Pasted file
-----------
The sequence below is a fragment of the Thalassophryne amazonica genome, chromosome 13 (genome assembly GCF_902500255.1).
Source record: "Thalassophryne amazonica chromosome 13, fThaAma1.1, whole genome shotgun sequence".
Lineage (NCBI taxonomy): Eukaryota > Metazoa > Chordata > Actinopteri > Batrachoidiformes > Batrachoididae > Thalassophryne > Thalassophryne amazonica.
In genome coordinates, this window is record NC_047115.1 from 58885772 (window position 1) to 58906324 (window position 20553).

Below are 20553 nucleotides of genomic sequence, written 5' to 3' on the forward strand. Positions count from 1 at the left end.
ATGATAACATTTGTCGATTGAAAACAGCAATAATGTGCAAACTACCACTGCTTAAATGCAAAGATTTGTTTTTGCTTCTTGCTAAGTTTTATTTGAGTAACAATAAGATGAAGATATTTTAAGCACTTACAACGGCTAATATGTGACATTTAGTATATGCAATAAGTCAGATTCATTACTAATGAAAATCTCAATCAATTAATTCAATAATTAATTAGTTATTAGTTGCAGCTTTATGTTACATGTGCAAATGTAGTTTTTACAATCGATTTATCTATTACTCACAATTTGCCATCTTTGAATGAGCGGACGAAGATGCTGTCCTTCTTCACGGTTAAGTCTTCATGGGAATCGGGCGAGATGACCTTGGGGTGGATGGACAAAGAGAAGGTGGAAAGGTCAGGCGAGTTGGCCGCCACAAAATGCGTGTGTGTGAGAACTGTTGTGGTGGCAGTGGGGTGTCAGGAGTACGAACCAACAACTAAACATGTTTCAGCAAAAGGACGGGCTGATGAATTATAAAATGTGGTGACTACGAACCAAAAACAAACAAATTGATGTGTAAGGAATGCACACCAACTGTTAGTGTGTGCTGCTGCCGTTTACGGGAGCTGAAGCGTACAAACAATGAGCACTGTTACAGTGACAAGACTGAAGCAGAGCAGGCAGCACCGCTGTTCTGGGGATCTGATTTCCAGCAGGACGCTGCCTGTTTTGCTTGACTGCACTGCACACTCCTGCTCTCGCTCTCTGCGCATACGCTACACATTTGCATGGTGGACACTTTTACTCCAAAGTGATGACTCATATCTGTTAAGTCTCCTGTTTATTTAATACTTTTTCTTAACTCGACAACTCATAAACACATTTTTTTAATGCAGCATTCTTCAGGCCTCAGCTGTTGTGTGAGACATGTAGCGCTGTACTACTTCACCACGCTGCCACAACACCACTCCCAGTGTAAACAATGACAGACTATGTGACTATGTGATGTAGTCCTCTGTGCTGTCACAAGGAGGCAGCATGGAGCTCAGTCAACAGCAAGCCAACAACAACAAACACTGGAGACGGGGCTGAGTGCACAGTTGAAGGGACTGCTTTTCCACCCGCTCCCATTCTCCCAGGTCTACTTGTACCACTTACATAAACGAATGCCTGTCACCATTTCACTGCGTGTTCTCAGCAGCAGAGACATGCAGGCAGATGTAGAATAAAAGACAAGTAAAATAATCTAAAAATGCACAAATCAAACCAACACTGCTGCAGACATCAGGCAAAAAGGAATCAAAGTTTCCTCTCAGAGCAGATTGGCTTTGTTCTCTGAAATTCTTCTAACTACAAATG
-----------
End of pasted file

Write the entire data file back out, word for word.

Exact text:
The sequence below is a fragment of the Thalassophryne amazonica genome, chromosome 13 (genome assembly GCF_902500255.1).
Source record: "Thalassophryne amazonica chromosome 13, fThaAma1.1, whole genome shotgun sequence".
Lineage (NCBI taxonomy): Eukaryota > Metazoa > Chordata > Actinopteri > Batrachoidiformes > Batrachoididae > Thalassophryne > Thalassophryne amazonica.
In genome coordinates, this window is record NC_047115.1 from 58885772 (window position 1) to 58906324 (window position 20553).

Below are 20553 nucleotides of genomic sequence, written 5' to 3' on the forward strand. Positions count from 1 at the left end.
ATGATAACATTTGTCGATTGAAAACAGCAATAATGTGCAAACTACCACTGCTTAAATGCAAAGATTTGTTTTTGCTTCTTGCTAAGTTTTATTTGAGTAACAATAAGATGAAGATATTTTAAGCACTTACAACGGCTAATATGTGACATTTAGTATATGCAATAAGTCAGATTCATTACTAATGAAAATCTCAATCAATTAATTCAATAATTAATTAGTTATTAGTTGCAGCTTTATGTTACATGTGCAAATGTAGTTTTTACAATCGATTTATCTATTACTCACAATTTGCCATCTTTGAATGAGCGGACGAAGATGCTGTCCTTCTTCACGGTTAAGTCTTCATGGGAATCGGGCGAGATGACCTTGGGGTGGATGGACAAAGAGAAGGTGGAAAGGTCAGGCGAGTTGGCCGCCACAAAATGCGTGTGTGTGAGAACTGTTGTGGTGGCAGTGGGGTGTCAGGAGTACGAACCAACAACTAAACATGTTTCAGCAAAAGGACGGGCTGATGAATTATAAAATGTGGTGACTACGAACCAAAAACAAACAAATTGATGTGTAAGGAATGCACACCAACTGTTAGTGTGTGCTGCTGCCGTTTACGGGAGCTGAAGCGTACAAACAATGAGCACTGTTACAGTGACAAGACTGAAGCAGAGCAGGCAGCACCGCTGTTCTGGGGATCTGATTTCCAGCAGGACGCTGCCTGTTTTGCTTGACTGCACTGCACACTCCTGCTCTCGCTCTCTGCGCATACGCTACACATTTGCATGGTGGACACTTTTACTCCAAAGTGATGACTCATATCTGTTAAGTCTCCTGTTTATTTAATACTTTTTCTTAACTCGACAACTCATAAACACATTTTTTTAATGCAGCATTCTTCAGGCCTCAGCTGTTGTGTGAGACATGTAGCGCTGTACTACTTCACCACGCTGCCACAACACCACTCCCAGTGTAAACAATGACAGACTATGTGACTATGTGATGTAGTCCTCTGTGCTGTCACAAGGAGGCAGCATGGAGCTCAGTCAACAGCAAGCCAACAACAACAAACACTGGAGACGGGGCTGAGTGCACAGTTGAAGGGACTGCTTTTCCACCCGCTCCCATTCTCCCAGGTCTACTTGTACCACTTACATAAACGAATGCCTGTCACCATTTCACTGCGTGTTCTCAGCAGCAGAGACATGCAGGCAGATGTAGAATAAAAGACAAGTAAAATAATCTAAAAATGCACAAATCAAACCAACACTGCTGCAGACATCAGGCAAAAAGGAATCAAAGTTTCCTCTCAGAGCAGATTGGCTTTGTTCTCTGAAATTCTTCTAACTACAAATG